Tolstoy's novella "The Death of Ivan Ilyich," which was published in 1886, is considered one of the heights of his writing. The novella tells the story of its protagonist's dying, and by this it tells the gloomy tale of a life that was "ordinary and dreadful in the extreme," the wasted life of someone who could easily be one of our acquaintances (not to mention one of us). At the same time, the novella ends quite enigmatically: having gone through a physical and mental ordeal, and having reached painful conclusions about the emptiness and worthlessness of his life, Ivan Ilyich dies in a state of joy. How could this be? To answer this question, let us take a closer look at the novella and begin by asking: What kind of life did Ivan Ilyich lead?
Excerpted from "Kierkegaard's God and the Good Life"
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Table of Contents
Abbreviations for Books by Kierkegaard
Part One: Faith and Love
1. Love as the End of Human Existence / Sharon Krishek
2. Love Is the Highest Good / Michael Strawser
3. Erotic Wisdom: On God, Passion, Faith, and Falling in Love / Pia Søltoft
4. The Integration of Neighbor-Love and Special Loves in Kierkegaard and von Hildebrand / John J. Davenport
5. Kierkegaard, Weil, and Agapic Moral Fideism / Mark A. Tietjen
Part Two: Moral Psychology and Ethical Existence
6. Kierkegaard’s Virtues? Humility and Gratitude as the Grounds of Contentment, Patience, and Hope in Kierkegaard’s Moral Psychology / John Lippitt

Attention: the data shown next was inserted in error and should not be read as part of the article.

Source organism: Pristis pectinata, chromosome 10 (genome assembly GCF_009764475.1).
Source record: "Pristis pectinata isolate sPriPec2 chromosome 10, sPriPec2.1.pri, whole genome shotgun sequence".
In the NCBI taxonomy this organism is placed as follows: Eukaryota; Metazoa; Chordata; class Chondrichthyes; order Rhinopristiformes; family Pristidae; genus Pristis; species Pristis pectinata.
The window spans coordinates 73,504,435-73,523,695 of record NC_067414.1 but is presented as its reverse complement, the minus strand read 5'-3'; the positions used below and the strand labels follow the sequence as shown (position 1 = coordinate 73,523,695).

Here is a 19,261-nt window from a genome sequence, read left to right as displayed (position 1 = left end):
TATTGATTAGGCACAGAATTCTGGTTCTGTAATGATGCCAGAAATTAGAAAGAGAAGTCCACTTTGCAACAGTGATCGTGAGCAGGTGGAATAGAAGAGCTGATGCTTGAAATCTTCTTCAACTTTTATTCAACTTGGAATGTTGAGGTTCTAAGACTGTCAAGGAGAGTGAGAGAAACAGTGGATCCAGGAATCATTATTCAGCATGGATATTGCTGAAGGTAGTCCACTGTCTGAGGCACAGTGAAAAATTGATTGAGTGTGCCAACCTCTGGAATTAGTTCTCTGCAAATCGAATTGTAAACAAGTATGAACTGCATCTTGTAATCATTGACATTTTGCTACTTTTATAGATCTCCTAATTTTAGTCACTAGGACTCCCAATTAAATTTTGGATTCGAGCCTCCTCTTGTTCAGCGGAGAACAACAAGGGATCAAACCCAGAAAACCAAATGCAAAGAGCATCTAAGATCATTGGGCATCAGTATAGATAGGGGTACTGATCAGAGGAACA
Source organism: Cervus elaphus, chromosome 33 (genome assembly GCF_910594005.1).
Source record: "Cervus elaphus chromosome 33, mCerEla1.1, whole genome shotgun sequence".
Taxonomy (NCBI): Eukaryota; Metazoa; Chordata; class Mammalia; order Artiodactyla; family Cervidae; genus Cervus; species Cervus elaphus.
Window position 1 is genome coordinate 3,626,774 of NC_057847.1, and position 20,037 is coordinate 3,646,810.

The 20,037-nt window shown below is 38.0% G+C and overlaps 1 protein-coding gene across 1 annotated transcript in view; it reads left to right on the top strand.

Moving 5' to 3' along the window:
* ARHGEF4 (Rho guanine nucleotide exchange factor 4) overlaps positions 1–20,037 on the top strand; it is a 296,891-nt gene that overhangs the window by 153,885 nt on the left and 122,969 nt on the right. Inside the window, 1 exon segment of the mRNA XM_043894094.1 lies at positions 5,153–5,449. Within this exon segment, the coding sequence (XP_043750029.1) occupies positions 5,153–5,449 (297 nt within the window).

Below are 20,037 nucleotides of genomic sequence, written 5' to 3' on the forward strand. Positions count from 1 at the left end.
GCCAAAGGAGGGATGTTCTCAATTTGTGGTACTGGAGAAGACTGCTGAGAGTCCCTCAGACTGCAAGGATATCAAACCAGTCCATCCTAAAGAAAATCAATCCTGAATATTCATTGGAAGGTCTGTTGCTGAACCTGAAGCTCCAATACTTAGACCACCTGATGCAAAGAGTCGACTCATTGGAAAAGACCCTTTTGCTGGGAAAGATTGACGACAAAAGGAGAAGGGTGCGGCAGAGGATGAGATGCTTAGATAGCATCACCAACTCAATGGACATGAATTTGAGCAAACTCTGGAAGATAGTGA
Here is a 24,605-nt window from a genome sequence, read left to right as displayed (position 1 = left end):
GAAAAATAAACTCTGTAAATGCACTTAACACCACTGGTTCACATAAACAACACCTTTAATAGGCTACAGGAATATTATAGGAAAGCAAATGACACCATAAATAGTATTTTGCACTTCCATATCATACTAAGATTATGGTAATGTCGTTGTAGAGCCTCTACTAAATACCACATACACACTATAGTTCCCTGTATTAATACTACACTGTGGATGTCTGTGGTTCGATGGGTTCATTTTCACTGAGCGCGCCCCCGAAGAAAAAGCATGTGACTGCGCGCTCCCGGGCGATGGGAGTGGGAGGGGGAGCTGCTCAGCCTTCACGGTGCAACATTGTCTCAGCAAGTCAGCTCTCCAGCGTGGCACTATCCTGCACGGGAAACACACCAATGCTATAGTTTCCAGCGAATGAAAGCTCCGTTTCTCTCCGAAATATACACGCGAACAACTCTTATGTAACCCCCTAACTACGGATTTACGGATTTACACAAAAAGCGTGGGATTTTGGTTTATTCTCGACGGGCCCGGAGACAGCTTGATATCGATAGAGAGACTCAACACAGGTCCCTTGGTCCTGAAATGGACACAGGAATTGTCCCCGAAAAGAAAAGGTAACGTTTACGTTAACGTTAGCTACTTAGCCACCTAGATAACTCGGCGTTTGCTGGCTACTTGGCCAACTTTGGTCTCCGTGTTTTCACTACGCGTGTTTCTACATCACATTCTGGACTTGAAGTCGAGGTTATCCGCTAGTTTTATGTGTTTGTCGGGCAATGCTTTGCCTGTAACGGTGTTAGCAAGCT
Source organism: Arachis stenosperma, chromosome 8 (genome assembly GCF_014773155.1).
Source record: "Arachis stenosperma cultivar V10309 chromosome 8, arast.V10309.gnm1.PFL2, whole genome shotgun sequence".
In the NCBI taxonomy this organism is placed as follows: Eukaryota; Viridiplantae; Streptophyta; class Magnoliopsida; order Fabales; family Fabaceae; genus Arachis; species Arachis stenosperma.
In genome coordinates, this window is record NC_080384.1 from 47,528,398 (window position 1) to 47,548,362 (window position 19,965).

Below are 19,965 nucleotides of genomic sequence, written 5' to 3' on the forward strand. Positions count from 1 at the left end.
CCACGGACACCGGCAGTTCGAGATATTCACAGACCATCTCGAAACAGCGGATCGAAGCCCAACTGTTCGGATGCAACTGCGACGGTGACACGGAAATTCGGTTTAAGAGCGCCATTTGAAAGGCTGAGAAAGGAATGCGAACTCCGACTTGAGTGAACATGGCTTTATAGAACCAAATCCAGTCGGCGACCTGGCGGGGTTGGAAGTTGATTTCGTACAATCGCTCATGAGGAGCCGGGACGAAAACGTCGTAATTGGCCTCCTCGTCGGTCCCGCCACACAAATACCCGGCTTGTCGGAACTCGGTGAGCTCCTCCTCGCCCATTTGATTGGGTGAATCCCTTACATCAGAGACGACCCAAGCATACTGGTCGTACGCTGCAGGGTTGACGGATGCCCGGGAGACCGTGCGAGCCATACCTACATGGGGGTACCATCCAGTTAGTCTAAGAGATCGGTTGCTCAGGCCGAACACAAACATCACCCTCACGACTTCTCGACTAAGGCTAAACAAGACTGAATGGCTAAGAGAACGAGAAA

7. The Heart of Knowledge: Kierkegaard on Passion and Understanding / Rick Anthony Furtak
8. From Hegel to Google: Kierkegaard and the Perils of "the System" / Christopher B. Barnett
9. An Ethics for Adults? Kierkegaard and the Ambiguity of Exaltation / Stephen Minister
Part Three: Existence Before God
10. Difficult Faith and Living Well / Edward F. Mooney
11. Kierkegaard and the Early Church on Christian Knowledge and Its Existential Implications / M.G. Piety
12. Thunderstruck: Divine Irony in Kierkegaard’s Job / Grant Julin
13. Kierkegaard and Pentecostal Philosophy / J. Aaron Simmons
What People are Saying About This
Invites the reader to think anew about what Kierkegaard was saying and what we can learn from him in the context of our time, particularly what it means to become a Christian in terms of the moral task of love and living a life worthy of a human being.